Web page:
Books, The Classics Club

Book 350: I Know Why The Caged Bird Sings – Maya Angelou

Angelou, Maya - I Know Why The Caged Bird SingsI picked up my copy of this book just 11 days before Maya Angelou died last spring. I’d always had this book on my list, but I’d never found a reason to pick it up and for some reason at the library book sale last year I finally added it to my pile. I knew I wanted to read it because it is one of those books that is mentioned by everyone and has such a place in American culture, but not as widely read as I probably assumed.

As I read the novel I was floored at the breadth of experience Angelou faced before she turned 17. At times the novel reminded me a lot of The Color Purple and Bastard Out of Carolina, but I have a feeling both Alice Walker and Dorothy Allison were inspired/influenced by this. That being said, of the three this is the most profound work. Perhaps because it is explicitly an autobiography (and Bastard is semi-autobiographical and Purple is a fictional novel).

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Book 122: The Immortal Life of Henrietta Lacks – Rebecca Skloot

I need to stop saying I don’t like nonfiction and start saying I enjoy immersive nonfiction. It seems the majority of nonfiction works that I do like are those that delve deeper into societal issues from a different perspective, like The Immortal Life of Henrietta Lacks.

This was a fascinating read and it constantly reminded me of an updated (more micro-focused) version of Stephen Jay Gould’s The Mismeasure of Man in which he discusses and shows the errors of many scientists whose procedures created ultimately racist data. If you enjoyed Skloot’s work you should definitely check out Gould’s, although it’s not as much about the personal stories behind the family and behind Skloot’s interest in this subject which makes Skloot’s work more approachable to the general public.

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2012 Challenges, Books, The Classics Club

Book 110: The Color Purple – Alice Walker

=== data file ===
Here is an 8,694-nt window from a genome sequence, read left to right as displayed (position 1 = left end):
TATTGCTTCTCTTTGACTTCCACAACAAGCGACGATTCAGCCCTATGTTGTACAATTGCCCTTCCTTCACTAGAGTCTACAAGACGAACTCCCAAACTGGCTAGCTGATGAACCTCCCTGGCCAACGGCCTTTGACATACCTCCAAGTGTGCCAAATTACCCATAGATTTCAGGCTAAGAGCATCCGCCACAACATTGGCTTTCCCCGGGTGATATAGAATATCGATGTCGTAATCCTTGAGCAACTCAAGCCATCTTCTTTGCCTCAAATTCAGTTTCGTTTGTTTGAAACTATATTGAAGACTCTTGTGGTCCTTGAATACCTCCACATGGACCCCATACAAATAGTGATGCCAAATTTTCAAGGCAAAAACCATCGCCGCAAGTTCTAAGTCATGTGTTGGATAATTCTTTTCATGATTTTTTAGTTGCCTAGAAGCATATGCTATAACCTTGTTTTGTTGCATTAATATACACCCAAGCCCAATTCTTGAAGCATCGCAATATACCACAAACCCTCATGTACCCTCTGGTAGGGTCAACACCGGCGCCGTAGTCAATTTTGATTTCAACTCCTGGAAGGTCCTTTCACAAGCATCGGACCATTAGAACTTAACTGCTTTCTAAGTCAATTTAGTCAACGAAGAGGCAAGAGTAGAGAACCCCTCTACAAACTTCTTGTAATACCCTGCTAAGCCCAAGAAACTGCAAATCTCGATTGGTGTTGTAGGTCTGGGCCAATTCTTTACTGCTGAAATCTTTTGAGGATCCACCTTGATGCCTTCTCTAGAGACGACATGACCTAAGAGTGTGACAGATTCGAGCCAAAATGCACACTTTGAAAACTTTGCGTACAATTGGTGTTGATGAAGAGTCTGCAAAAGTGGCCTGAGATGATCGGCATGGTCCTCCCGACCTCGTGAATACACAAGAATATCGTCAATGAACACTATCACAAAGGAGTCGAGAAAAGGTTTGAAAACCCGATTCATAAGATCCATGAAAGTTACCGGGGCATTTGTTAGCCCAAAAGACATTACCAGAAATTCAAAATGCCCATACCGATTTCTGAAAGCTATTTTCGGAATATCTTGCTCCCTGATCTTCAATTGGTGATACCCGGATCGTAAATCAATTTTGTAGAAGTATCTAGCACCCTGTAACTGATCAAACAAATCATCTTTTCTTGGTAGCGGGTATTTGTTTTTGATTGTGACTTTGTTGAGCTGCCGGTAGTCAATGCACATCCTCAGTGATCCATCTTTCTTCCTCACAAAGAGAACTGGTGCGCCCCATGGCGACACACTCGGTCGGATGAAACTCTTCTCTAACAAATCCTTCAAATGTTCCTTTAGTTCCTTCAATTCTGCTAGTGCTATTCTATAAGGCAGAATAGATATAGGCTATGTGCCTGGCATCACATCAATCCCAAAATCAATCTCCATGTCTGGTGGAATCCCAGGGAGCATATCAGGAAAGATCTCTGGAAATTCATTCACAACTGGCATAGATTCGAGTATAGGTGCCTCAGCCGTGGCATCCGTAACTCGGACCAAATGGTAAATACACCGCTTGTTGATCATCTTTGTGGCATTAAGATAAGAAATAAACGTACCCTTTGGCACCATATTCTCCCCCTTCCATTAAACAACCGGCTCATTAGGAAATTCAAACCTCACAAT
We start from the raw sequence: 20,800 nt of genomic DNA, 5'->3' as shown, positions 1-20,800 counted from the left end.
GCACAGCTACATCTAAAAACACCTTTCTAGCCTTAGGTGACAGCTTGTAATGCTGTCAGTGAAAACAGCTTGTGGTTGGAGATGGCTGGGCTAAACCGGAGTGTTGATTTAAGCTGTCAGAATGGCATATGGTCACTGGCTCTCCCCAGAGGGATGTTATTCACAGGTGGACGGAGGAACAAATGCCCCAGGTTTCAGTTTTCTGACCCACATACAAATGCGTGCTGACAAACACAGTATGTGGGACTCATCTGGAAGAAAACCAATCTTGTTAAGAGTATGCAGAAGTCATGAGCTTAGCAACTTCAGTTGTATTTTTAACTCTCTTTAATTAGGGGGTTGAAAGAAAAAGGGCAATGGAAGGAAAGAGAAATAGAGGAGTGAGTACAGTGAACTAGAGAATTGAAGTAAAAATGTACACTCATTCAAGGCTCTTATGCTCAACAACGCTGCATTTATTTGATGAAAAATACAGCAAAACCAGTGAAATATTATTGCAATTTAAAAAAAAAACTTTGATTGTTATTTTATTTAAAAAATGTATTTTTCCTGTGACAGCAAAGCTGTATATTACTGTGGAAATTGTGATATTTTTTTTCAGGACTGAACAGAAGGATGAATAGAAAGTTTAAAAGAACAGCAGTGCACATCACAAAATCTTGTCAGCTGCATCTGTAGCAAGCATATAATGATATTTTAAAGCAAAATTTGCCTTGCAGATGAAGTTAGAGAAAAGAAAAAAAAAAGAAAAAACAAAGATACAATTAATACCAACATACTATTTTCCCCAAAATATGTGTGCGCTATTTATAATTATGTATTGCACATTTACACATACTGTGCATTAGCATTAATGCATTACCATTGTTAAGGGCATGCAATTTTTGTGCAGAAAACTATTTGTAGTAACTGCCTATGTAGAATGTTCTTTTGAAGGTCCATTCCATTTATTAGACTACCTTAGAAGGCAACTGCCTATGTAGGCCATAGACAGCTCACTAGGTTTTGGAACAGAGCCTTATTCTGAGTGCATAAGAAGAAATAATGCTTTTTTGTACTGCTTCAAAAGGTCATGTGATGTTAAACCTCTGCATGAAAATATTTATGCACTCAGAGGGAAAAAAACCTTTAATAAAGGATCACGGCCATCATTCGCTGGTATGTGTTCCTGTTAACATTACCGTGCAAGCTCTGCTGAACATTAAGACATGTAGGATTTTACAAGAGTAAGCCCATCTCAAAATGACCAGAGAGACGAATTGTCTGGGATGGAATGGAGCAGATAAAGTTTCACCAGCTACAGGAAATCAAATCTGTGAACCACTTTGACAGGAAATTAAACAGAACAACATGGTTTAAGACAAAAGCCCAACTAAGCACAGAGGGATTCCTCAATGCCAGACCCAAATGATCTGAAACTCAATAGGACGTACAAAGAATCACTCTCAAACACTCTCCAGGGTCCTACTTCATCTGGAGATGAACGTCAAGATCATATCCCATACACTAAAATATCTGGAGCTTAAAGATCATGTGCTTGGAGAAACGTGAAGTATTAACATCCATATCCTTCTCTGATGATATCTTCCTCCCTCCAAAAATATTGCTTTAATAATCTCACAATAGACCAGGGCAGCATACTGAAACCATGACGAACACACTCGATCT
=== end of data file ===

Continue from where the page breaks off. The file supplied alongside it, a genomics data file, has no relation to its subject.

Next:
I must preface this post with the caveat that prior to reading the novel I knew little about it. I vaguely knew that Whoopie Goldberg and Oprah Winfrey were connected to the film, but that was it. And for future reference, this is how I approach most novels I read.

To be honest, it’s hard to know how to respond to a novel like this. When an author opens a novel with a scene as disturbing as that which opens The Color Purple, how can you respond other than viscerally? How can you relate to something that is foreign to you as a reader?

Take a look at the opening line and you can only imagine where the story goes from there.

“You better not tell nobody but God. It’d kill your mammy.”

And that doesn’t even cover the shock/horror I felt in the first few pages of the novel. It doesn’t reveal anything, really. Clearly, however, Alice Walker wrote an amazing novel. Walker keeps the reader riveted, regardless of your relation of the experience, from the brutal opening scene to the emotionally exhausting closing scene.

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Book 47: The Help – Kathryn Stockett

The Help - Kathryn StockettAfter hearing Emma Donoghue recommend this book, I of course immediately added it to my list of books to read. So I was ecstatic when I flew home to NC for my aunt Miriam’s wedding that another aunt had a copy I could borrow!

The Help is a fascinating snapshot of the lives of three women, Skeeter—a young college educated white socialite (a bit of an outcast), Aibileen—a black maid who specializes in raising white children, and Minny—a spit-fire black maid who has made her fair share of enemies and works for a woman with secrets that would shock anyone.

Told over one year from the alternating perspectives of Skeeter, Aibileen and Minny we encounter 1960s Jackson, Mississippi and the myriad connections between ‘the help’ and the bosses. Skeeter an aspiring writer made an editor contact in New York who recommends she write about what bothers her and after spending time with her childhood friends, Skeeter realizes how bad ‘the help’ are treated and what they must know. After a series of events in which Skeeter, Aibileen and Minny are thrust together, the idea to author a book exposing the lives of working black women is born, conveniently also called The Help.

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